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CLIE S320 with MYLO wireless sled

Sony takes its monochrome units wireless

by Shawn Barnett

November, 2001, Issue 42

First I should say that the Sony CLIE S320 is a beautiful little Palm OS device with a screen and backlight that are absolutely stunning. The screen, despite its smaller size, outclasses the m500 easily, especially when the backlight becomes necessary. A real backlight is unbeatable in the handheld world, and the S320 has one. My only minor complaint about the S320 is the relative difficulty of pressing the front scroll buttons, but that's not a huge issue. It also comes with a new rubbery flip lid that gives access to the Memory Stick when open, yet helps hold it in place when closed. If you're more into data than music and pictures, the S320 is a perfect fit for an amazing US$199.

And if you are indeed a data nut, you'll be pleased to know that the S320 is the first to work with Sony's new MYLO wireless sled and service. MYLO stands for MY Life Online. It requires two additional components: the MYLO GoAmerica sled and a Sierra Wireless AirCard 300, both of which are available from Sony for US$299, with a US$100 mail-in rebate.

Software installation is a snap, just run the CD and HotSync the programs over. You also need to charge the battery in the sled before you use it, which takes an hour or so. The good news is that you can charge both the sled and the CLIE at the same time. Even better, you can place the whole assembly into the Stowaway Keyboard and type while you're online, due to the complete HotSync pass-through port built into the sled.

The MYLO service itself is a simple front end to a fairly ambitious wireless service. It's similar to the model OmniSky employs, where very little data is stored on the device itself; data is instead downloaded when needed. On the first Palm VII, by contrast, you had to HotSync an application for each service you intended to access, before you hit the road. Later, Palm offered a portal similar to this one, with many PQAs bundled in one interface. But MYLO has its own personality, with a simple, attractively minimalist interface.

On the front page you can immediately go to one of the four major areas, titled Today, Work, Play, and Search. Today takes you to a page much like a personal home page, where all your favorite stuff is quickly accessible: email, headlines, stock quotes, weather; and you can format this page however you like. The Work page gives you access to a few basic portals, including weather lookup, news, travel services, and business services, such as online faxing.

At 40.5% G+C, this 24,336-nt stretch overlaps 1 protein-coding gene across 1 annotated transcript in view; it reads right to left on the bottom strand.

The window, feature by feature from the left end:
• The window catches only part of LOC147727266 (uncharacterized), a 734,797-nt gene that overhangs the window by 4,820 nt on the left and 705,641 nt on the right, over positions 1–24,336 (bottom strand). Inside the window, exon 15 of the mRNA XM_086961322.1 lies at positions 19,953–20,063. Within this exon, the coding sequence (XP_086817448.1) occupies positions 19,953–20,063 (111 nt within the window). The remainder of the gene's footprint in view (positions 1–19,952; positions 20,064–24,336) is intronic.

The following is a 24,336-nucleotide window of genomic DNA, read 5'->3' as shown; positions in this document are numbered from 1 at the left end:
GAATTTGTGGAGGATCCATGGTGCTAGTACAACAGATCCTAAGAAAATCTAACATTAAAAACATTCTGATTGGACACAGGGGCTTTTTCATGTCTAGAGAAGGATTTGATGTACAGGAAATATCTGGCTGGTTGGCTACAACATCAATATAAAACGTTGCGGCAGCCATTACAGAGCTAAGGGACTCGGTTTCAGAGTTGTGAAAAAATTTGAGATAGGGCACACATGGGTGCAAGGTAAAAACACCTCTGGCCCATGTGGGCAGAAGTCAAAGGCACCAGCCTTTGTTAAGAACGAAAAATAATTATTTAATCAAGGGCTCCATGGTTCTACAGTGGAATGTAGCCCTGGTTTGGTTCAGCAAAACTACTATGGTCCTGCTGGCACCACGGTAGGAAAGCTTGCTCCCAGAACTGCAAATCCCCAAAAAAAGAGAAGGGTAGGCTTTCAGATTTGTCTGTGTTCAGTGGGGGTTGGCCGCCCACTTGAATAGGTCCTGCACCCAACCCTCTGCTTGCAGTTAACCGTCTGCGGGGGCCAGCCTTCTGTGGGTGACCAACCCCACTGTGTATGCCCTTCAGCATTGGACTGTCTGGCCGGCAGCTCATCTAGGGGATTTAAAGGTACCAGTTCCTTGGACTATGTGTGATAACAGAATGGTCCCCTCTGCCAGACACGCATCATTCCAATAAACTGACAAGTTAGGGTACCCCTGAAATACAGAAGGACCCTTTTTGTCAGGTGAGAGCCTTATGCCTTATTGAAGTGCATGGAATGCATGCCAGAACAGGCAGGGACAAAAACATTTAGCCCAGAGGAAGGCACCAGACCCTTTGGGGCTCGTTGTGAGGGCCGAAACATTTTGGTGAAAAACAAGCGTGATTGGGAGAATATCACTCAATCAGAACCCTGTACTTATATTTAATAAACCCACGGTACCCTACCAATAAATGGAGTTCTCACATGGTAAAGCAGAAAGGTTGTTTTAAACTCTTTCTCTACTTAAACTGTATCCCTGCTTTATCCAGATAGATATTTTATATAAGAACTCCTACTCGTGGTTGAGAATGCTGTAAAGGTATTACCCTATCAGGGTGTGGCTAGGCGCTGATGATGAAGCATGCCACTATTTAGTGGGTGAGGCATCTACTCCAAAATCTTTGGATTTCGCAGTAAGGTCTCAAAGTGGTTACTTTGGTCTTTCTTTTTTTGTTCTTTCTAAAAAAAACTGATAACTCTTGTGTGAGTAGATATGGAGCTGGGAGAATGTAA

Play has many portals for entertainment, including where to dine and shop, what's new in music and movies, sports scores, and even a few games. Search offers the powerful Google search engine, and allows browsing of most web pages, though usually without graphics.

The email application is perhaps the most impressive of the features I've used. All I had to do was put in my basic email access information and in only a few seconds MYLO had my email headers downloaded and ready. From there, I just tapped on the headers I was interested in and in only a few seconds more that email was retrieved. Of all the services, this one had the lowest lag time; over all the wireless email services and applications I've used, this is the fastest I've seen, hands down.

As for the rest of the MYLO's service speed, it was little different from any other. Usually about as fast as a Novatel Minstrel modem or a Palm VIIx, which can mean from five seconds to a full minute for some types of data to come down. It depends on how busy the network is, how busy the Internet is, and finally how busy the server you're trying to access is. But as I say, this performance lag time is common to all such CDPD services. I really like that there are status bars to tell you where in the process you are every step of the way. There's also always a prominent signal strength indicator onscreen to tell you whether you've got coverage.

Of all the other CDPD units I've used, this one also has the longest battery life. Under normal usage, the battery in the sled should last about as long as the battery in the CLIE. That could go out to a week or so. The 1350 mAh battery might have something to to with that. All I know is I kept expecting it to expire as have others I've used, and it just kept going.

Compared to the size of the S320 itself, the combination is a little big. But on the whole, it's pretty narrow, so it still fits in the hand well. The Sierra Wireless Air Card's antenna moves just about every which way, so you can position it however is comfortable.

The MYLO service is not only for CLIEs, though. Because you're using a Sierra Wireless PC Card, you can make it do double duty. Just remove it from the sled and slide it into any notebook PC Card slot and suddenly you're wirelessly online with your PC as well. It's only 19.2 bps, which isn't fast for modern web pages, but it's access all the same. Pricing for this is different, however. For just the CLIE, pricing is US$39.95 a month. For just the PC, pricing is US$59.95 a month. If you want both services, it's US$79.95 a month, again with the US$100 rebate off the US$299 for the card and sled.

For the CLIE user needing fast access to email and basic Web access on the go, it's a great service.

-Shawn Barnett

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